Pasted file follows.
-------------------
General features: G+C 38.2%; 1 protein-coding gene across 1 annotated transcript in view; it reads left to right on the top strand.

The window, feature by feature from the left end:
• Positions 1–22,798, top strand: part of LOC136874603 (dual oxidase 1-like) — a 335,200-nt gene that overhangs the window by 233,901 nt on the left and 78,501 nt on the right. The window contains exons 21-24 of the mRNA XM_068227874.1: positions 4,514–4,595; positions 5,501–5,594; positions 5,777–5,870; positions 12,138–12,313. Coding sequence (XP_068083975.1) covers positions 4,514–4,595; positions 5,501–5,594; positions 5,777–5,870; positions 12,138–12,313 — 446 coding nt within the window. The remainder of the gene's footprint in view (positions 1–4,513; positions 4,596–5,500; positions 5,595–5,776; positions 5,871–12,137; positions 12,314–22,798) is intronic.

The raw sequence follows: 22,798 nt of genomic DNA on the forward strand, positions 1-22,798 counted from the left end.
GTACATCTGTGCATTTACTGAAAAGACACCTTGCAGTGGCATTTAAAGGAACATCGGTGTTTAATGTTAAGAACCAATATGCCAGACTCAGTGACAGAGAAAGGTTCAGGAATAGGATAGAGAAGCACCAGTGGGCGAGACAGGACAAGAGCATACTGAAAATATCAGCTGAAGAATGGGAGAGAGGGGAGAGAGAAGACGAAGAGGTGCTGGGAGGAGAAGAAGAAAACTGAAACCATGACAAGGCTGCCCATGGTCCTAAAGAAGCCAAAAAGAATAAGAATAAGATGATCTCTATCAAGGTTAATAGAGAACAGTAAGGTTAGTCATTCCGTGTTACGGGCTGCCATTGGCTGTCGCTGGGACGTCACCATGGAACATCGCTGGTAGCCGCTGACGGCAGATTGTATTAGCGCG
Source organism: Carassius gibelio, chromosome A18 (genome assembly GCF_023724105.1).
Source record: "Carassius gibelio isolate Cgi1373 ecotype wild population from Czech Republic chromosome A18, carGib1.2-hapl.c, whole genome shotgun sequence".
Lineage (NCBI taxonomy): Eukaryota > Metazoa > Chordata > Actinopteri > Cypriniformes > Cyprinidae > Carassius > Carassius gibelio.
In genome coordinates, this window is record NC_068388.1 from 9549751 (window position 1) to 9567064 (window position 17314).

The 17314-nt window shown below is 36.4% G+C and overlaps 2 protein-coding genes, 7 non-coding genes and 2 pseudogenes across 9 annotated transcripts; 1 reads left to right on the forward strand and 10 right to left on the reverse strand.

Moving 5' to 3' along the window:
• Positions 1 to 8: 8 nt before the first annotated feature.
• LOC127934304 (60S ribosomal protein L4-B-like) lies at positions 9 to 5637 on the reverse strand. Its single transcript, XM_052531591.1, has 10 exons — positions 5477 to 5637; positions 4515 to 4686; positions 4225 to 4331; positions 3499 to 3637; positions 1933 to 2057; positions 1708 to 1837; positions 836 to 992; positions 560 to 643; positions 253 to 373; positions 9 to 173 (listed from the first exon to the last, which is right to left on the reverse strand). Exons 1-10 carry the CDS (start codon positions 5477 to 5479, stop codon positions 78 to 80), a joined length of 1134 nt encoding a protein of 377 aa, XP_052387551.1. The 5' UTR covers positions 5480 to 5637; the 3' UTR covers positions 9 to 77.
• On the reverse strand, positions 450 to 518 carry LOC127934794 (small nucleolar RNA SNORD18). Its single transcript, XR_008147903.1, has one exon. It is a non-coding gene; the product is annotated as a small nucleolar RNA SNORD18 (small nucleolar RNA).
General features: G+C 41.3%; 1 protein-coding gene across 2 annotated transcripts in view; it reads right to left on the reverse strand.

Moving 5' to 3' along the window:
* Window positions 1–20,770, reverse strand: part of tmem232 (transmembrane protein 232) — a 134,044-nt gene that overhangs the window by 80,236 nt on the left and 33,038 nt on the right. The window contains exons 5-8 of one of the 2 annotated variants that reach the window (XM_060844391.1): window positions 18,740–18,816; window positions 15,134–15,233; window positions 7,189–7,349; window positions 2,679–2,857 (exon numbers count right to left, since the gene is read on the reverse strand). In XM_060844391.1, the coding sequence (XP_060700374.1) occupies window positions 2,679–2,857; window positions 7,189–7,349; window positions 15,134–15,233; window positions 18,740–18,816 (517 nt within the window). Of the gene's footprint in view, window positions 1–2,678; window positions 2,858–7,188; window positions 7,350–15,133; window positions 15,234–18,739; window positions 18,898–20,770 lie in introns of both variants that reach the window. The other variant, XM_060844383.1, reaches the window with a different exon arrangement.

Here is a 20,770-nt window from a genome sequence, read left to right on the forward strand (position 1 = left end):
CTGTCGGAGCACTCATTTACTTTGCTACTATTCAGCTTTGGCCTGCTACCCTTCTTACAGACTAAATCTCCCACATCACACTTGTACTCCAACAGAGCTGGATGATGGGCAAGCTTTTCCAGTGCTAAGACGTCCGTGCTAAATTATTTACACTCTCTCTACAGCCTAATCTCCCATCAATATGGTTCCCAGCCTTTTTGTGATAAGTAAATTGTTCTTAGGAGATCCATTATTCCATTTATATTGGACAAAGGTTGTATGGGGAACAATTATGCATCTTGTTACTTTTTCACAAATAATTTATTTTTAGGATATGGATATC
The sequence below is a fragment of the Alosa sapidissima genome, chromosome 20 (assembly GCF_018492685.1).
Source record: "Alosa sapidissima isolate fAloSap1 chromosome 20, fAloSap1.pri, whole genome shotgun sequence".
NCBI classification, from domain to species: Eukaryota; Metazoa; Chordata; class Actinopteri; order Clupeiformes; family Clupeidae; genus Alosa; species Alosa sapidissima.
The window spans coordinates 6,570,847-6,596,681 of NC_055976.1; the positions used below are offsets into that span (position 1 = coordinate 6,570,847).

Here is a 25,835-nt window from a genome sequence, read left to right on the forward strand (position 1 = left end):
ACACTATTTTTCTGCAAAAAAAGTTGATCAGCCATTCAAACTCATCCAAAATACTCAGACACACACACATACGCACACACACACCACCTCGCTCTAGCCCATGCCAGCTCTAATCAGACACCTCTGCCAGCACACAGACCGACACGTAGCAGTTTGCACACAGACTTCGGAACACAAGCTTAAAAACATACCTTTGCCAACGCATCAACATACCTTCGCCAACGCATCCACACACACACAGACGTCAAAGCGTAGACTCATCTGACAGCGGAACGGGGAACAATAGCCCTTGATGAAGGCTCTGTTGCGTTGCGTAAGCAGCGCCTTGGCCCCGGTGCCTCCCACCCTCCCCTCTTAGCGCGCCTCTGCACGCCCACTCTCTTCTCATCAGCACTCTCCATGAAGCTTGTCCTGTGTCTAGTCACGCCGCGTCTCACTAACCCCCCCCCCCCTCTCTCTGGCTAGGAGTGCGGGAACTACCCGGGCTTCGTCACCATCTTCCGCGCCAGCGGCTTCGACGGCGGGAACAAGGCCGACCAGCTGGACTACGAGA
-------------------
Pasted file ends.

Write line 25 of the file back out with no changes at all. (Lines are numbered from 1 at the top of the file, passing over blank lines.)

ACACTATTTTTCTGCAAAAAAAGTTGATCAGCCATTCAAACTCATCCAAAATACTCAGACACACACACATACGCACACACACACCACCTCGCTCTAGCCCATGCCAGCTCTAATCAGACACCTCTGCCAGCACACAGACCGACACGTAGCAGTTTGCACACAGACTTCGGAACACAAGCTTAAAAACATACCTTTGCCAACGCATCAACATACCTTCGCCAACGCATCCACACACACACAGACGTCAAAGCGTAGACTCATCTGACAGCGGAACGGGGAACAATAGCCCTTGATGAAGGCTCTGTTGCGTTGCGTAAGCAGCGCCTTGGCCCCGGTGCCTCCCACCCTCCCCTCTTAGCGCGCCTCTGCACGCCCACTCTCTTCTCATCAGCACTCTCCATGAAGCTTGTCCTGTGTCTAGTCACGCCGCGTCTCACTAACCCCCCCCCCCCTCTCTCTGGCTAGGAGTGCGGGAACTACCCGGGCTTCGTCACCATCTTCCGCGCCAGCGGCTTCGACGGCGGGAACAAGGCCGACCAGCTGGACTACGAGA